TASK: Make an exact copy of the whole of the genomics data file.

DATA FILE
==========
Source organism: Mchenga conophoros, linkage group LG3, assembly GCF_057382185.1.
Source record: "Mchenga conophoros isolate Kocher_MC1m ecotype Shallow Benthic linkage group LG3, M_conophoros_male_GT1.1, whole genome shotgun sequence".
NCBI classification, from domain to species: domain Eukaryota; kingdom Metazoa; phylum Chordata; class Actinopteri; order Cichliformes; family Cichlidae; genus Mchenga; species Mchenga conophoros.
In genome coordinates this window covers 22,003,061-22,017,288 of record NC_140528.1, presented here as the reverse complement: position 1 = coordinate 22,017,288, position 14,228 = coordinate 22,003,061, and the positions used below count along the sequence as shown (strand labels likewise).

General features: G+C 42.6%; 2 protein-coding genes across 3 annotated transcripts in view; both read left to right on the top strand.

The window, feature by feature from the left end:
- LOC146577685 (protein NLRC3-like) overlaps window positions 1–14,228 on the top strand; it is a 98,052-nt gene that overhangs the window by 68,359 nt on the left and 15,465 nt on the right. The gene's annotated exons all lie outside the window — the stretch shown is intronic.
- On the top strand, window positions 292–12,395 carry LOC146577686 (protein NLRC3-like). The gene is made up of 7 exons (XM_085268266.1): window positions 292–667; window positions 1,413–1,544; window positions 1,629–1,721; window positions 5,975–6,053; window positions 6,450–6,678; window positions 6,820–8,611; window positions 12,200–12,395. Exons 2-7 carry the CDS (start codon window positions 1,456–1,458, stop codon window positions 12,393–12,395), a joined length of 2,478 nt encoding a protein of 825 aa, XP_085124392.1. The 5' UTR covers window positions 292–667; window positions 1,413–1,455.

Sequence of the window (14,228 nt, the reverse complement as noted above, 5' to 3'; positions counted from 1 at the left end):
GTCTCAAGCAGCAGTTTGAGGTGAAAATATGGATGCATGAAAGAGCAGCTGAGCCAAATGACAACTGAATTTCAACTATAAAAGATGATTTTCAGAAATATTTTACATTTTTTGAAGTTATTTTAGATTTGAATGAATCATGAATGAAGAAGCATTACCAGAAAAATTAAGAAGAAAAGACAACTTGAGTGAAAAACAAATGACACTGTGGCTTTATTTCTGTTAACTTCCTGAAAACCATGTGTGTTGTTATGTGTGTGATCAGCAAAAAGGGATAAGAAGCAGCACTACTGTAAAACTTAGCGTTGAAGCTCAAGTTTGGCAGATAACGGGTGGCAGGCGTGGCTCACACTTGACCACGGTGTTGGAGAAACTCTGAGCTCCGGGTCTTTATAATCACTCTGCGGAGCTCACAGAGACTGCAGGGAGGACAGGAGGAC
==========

Source organism: Mchenga conophoros, linkage group LG3, assembly GCF_057382185.1.
Source record: "Mchenga conophoros isolate Kocher_MC1m ecotype Shallow Benthic linkage group LG3, M_conophoros_male_GT1.1, whole genome shotgun sequence".
NCBI classification, from domain to species: domain Eukaryota; kingdom Metazoa; phylum Chordata; class Actinopteri; order Cichliformes; family Cichlidae; genus Mchenga; species Mchenga conophoros.
In genome coordinates this window covers 22,003,061-22,017,288 of record NC_140528.1, presented here as the reverse complement: position 1 = coordinate 22,017,288, position 14,228 = coordinate 22,003,061, and the positions used below count along the sequence as shown (strand labels likewise).

General features: G+C 42.6%; 2 protein-coding genes across 3 annotated transcripts in view; both read left to right on the top strand.

The window, feature by feature from the left end:
- LOC146577685 (protein NLRC3-like) overlaps window positions 1–14,228 on the top strand; it is a 98,052-nt gene that overhangs the window by 68,359 nt on the left and 15,465 nt on the right. The gene's annotated exons all lie outside the window — the stretch shown is intronic.
- On the top strand, window positions 292–12,395 carry LOC146577686 (protein NLRC3-like). The gene is made up of 7 exons (XM_085268266.1): window positions 292–667; window positions 1,413–1,544; window positions 1,629–1,721; window positions 5,975–6,053; window positions 6,450–6,678; window positions 6,820–8,611; window positions 12,200–12,395. Exons 2-7 carry the CDS (start codon window positions 1,456–1,458, stop codon window positions 12,393–12,395), a joined length of 2,478 nt encoding a protein of 825 aa, XP_085124392.1. The 5' UTR covers window positions 292–667; window positions 1,413–1,455.

Sequence of the window (14,228 nt, the reverse complement as noted above, 5' to 3'; positions counted from 1 at the left end):
GTCTCAAGCAGCAGTTTGAGGTGAAAATATGGATGCATGAAAGAGCAGCTGAGCCAAATGACAACTGAATTTCAACTATAAAAGATGATTTTCAGAAATATTTTACATTTTTTGAAGTTATTTTAGATTTGAATGAATCATGAATGAAGAAGCATTACCAGAAAAATTAAGAAGAAAAGACAACTTGAGTGAAAAACAAATGACACTGTGGCTTTATTTCTGTTAACTTCCTGAAAACCATGTGTGTTGTTATGTGTGTGATCAGCAAAAAGGGATAAGAAGCAGCACTACTGTAAAACTTAGCGTTGAAGCTCAAGTTTGGCAGATAACGGGTGGCAGGCGTGGCTCACACTTGACCACGGTGTTGGAGAAACTCTGAGCTCCGGGTCTTTATAATCACTCTGCGGAGCTCACAGAGACTGCAGGGAGGACAGGAGGAC